Self Help

Numbers Rule Your World - Kaiser Fung

Author Photo

Matheus Puppe

· 33 min read



  • The book looks at positive examples of how people are using statistics and data effectively, rather than focusing on common misuses and lies with numbers.

  • It profiles 10 case studies of individuals and organizations that are applying statistical thinking and analysis successfully in areas like transportation, public health, risk assessment, testing, data mining, lotteries, queues/waiting times, credit scoring, and air travel.

  • The statistical way of thinking focuses on deviations from averages, variability, patterns of correlation even without known causes, and noticing hidden nuances between groups that average statistics may obscure.

  • The stories are organized around 5 principles: 1) concern with variability not just averages, 2) acceptance of “wrong” models based on correlation, 3) awareness of differences between groups, 4) asymmetry in impacts and responses, 5) reckoning with improbable events.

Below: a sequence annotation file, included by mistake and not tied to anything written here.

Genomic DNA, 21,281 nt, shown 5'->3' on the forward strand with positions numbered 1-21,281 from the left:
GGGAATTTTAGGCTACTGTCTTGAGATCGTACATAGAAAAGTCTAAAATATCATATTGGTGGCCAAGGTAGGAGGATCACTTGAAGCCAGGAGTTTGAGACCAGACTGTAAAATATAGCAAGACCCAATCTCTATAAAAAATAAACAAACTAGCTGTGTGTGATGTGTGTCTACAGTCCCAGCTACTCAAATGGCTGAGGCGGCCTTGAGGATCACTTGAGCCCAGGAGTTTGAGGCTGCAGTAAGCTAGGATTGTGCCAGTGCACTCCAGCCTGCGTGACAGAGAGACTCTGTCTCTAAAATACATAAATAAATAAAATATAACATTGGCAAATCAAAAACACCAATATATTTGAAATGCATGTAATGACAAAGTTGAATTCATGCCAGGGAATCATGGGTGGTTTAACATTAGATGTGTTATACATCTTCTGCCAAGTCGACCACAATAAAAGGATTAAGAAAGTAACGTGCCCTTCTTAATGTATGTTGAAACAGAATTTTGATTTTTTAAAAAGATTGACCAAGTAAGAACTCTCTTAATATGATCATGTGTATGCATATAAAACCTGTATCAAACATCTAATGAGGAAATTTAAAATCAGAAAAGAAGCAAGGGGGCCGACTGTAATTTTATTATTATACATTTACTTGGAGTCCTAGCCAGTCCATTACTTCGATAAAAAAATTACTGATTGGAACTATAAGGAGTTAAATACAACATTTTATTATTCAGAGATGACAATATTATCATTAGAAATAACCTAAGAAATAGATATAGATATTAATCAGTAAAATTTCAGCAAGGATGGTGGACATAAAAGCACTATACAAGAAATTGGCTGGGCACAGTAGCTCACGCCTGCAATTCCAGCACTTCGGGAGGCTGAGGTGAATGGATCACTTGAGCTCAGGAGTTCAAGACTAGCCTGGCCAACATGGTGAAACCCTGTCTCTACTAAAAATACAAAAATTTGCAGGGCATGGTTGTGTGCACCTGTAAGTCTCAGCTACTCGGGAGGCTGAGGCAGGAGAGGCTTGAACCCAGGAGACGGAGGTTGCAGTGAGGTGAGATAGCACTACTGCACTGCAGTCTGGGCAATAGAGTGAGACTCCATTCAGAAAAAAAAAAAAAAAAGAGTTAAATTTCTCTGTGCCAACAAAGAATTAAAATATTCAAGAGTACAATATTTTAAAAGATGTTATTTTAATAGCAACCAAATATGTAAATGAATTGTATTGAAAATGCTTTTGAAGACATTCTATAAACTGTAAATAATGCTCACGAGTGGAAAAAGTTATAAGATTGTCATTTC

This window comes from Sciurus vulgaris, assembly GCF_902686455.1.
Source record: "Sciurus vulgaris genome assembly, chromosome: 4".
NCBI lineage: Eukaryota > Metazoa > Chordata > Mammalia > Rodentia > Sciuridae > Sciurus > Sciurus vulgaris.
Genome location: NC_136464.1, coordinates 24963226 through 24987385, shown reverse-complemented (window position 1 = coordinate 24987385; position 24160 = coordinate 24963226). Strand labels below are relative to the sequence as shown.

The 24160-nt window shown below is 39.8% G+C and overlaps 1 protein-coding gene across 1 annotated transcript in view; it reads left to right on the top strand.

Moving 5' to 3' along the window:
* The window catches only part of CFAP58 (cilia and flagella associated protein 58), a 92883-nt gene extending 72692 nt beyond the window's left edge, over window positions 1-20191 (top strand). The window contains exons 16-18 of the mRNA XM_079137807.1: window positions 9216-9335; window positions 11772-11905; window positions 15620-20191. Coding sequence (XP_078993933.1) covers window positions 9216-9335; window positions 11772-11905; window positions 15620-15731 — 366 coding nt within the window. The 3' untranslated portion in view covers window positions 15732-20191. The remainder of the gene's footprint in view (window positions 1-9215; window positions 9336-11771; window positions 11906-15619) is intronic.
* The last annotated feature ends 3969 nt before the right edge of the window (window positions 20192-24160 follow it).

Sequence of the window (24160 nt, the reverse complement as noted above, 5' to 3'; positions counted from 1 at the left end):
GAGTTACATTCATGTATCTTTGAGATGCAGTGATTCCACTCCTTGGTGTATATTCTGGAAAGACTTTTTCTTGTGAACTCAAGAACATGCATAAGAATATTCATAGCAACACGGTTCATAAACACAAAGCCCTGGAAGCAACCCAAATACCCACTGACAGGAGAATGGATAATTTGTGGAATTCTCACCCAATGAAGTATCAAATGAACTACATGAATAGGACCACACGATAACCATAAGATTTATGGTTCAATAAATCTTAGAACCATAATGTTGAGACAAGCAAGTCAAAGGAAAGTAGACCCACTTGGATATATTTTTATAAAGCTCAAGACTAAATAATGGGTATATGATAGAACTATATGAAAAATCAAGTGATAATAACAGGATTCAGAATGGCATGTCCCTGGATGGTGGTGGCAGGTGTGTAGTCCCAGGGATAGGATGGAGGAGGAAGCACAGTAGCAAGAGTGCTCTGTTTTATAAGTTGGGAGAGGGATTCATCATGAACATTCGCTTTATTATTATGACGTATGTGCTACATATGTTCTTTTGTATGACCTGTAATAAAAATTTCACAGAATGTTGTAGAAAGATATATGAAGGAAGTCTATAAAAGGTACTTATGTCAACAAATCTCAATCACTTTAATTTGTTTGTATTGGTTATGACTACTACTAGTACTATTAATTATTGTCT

• The goal is to highlight how statistics are being adapted, refined and applied scientifically in these fields to better understand systems and improve outcomes, rather than just on inventions.

So in summary, the introduction presents the book’s positive perspective on statistics and sets up the 10 case studies that will explore the statistical way of thinking in practice.

The insurance industry adjusts prices to reflect the difference in the amount of exposure to hurricanes between coastal and inland properties. Coastal properties face higher risks from hurricanes and thus are charged higher premiums.

When designers of standardized tests attempt to eliminate the gap in performance between black and white students, they try to make the tests culturally neutral and applicable to all groups. However, some argue that standardized tests can still reflect cultural biases that disadvantage some groups.